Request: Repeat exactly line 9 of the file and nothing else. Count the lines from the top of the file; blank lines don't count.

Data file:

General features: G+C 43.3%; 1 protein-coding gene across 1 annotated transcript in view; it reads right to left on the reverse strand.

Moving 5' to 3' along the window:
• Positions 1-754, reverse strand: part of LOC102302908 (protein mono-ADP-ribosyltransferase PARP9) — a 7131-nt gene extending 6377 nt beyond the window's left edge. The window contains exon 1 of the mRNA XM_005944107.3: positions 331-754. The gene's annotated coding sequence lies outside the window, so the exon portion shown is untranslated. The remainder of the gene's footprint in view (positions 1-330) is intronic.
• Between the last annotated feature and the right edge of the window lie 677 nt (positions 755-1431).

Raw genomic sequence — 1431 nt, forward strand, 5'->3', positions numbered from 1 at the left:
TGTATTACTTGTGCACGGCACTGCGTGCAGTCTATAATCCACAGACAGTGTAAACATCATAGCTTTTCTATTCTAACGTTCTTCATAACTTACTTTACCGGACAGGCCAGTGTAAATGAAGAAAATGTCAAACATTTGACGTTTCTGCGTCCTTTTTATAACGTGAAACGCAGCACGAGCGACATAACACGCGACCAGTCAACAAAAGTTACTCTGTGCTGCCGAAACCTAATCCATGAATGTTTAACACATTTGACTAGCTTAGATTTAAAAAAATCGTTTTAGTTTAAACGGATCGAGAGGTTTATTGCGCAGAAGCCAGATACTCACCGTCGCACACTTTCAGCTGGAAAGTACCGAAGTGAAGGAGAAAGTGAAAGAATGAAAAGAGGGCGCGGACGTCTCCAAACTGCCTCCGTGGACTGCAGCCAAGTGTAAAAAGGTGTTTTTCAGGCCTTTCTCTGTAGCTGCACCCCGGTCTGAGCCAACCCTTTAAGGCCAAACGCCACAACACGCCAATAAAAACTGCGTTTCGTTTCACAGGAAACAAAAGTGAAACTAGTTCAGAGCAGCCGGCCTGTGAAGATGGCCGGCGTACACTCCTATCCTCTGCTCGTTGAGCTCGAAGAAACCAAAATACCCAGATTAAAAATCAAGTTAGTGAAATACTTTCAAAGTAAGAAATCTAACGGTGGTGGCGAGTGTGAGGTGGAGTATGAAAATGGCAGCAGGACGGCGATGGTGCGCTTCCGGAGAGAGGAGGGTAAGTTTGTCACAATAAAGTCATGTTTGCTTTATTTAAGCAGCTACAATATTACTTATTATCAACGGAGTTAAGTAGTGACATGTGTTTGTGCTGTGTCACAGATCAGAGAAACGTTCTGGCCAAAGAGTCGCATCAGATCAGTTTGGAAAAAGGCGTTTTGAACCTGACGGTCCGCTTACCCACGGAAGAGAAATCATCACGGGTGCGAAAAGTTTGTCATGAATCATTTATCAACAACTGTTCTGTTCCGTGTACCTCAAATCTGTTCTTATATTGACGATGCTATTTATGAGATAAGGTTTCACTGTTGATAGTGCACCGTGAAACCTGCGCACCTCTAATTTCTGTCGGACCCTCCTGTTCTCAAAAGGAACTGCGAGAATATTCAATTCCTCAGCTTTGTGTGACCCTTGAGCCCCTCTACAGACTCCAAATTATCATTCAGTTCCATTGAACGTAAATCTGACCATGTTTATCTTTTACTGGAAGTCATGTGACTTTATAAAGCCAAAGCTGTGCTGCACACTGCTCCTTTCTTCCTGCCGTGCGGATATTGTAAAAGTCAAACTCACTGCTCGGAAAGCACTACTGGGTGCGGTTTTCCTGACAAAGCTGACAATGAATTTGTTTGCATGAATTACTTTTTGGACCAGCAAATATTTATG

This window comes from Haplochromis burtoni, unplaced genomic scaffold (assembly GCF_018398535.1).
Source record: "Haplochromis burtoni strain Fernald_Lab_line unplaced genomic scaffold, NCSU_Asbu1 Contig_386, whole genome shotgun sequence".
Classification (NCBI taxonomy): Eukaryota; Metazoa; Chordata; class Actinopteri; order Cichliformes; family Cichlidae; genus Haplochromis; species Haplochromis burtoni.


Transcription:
Classification (NCBI taxonomy): Eukaryota; Metazoa; Chordata; class Actinopteri; order Cichliformes; family Cichlidae; genus Haplochromis; species Haplochromis burtoni.